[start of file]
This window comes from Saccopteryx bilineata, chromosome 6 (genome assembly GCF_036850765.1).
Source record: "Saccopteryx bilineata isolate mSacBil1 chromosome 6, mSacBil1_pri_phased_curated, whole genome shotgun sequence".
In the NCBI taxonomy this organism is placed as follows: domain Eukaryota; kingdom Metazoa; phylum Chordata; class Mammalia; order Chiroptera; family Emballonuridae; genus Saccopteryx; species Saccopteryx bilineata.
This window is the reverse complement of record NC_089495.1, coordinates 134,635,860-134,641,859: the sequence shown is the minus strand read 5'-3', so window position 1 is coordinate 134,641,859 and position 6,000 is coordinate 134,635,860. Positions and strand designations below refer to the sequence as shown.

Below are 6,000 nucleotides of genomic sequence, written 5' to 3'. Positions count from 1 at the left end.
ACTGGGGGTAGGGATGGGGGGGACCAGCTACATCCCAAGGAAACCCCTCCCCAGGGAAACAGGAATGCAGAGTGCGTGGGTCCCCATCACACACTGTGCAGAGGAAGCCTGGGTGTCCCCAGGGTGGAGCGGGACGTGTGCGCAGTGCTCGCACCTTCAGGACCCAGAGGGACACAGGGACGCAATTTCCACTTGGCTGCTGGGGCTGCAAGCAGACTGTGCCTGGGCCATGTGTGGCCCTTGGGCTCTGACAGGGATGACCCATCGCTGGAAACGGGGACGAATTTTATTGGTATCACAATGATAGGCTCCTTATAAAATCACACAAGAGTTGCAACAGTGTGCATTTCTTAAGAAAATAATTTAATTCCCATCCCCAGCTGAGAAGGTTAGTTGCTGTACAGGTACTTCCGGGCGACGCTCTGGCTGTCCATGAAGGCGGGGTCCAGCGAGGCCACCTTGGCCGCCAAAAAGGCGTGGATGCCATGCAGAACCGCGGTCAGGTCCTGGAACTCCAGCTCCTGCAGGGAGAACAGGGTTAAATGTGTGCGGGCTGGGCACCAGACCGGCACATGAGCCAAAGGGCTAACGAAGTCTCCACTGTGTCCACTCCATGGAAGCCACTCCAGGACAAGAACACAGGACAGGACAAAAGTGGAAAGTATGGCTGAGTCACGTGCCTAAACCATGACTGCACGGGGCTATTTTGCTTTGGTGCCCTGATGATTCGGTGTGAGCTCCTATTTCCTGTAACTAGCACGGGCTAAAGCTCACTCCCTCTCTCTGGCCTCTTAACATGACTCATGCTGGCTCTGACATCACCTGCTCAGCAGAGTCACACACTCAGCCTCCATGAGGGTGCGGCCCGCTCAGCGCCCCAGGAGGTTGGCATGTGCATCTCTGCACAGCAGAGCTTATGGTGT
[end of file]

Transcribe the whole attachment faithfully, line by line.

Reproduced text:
This window comes from Saccopteryx bilineata, chromosome 6 (genome assembly GCF_036850765.1).
Source record: "Saccopteryx bilineata isolate mSacBil1 chromosome 6, mSacBil1_pri_phased_curated, whole genome shotgun sequence".
In the NCBI taxonomy this organism is placed as follows: domain Eukaryota; kingdom Metazoa; phylum Chordata; class Mammalia; order Chiroptera; family Emballonuridae; genus Saccopteryx; species Saccopteryx bilineata.
This window is the reverse complement of record NC_089495.1, coordinates 134,635,860-134,641,859: the sequence shown is the minus strand read 5'-3', so window position 1 is coordinate 134,641,859 and position 6,000 is coordinate 134,635,860. Positions and strand designations below refer to the sequence as shown.

Below are 6,000 nucleotides of genomic sequence, written 5' to 3'. Positions count from 1 at the left end.
ACTGGGGGTAGGGATGGGGGGGACCAGCTACATCCCAAGGAAACCCCTCCCCAGGGAAACAGGAATGCAGAGTGCGTGGGTCCCCATCACACACTGTGCAGAGGAAGCCTGGGTGTCCCCAGGGTGGAGCGGGACGTGTGCGCAGTGCTCGCACCTTCAGGACCCAGAGGGACACAGGGACGCAATTTCCACTTGGCTGCTGGGGCTGCAAGCAGACTGTGCCTGGGCCATGTGTGGCCCTTGGGCTCTGACAGGGATGACCCATCGCTGGAAACGGGGACGAATTTTATTGGTATCACAATGATAGGCTCCTTATAAAATCACACAAGAGTTGCAACAGTGTGCATTTCTTAAGAAAATAATTTAATTCCCATCCCCAGCTGAGAAGGTTAGTTGCTGTACAGGTACTTCCGGGCGACGCTCTGGCTGTCCATGAAGGCGGGGTCCAGCGAGGCCACCTTGGCCGCCAAAAAGGCGTGGATGCCATGCAGAACCGCGGTCAGGTCCTGGAACTCCAGCTCCTGCAGGGAGAACAGGGTTAAATGTGTGCGGGCTGGGCACCAGACCGGCACATGAGCCAAAGGGCTAACGAAGTCTCCACTGTGTCCACTCCATGGAAGCCACTCCAGGACAAGAACACAGGACAGGACAAAAGTGGAAAGTATGGCTGAGTCACGTGCCTAAACCATGACTGCACGGGGCTATTTTGCTTTGGTGCCCTGATGATTCGGTGTGAGCTCCTATTTCCTGTAACTAGCACGGGCTAAAGCTCACTCCCTCTCTCTGGCCTCTTAACATGACTCATGCTGGCTCTGACATCACCTGCTCAGCAGAGTCACACACTCAGCCTCCATGAGGGTGCGGCCCGCTCAGCGCCCCAGGAGGTTGGCATGTGCATCTCTGCACAGCAGAGCTTATGGTGT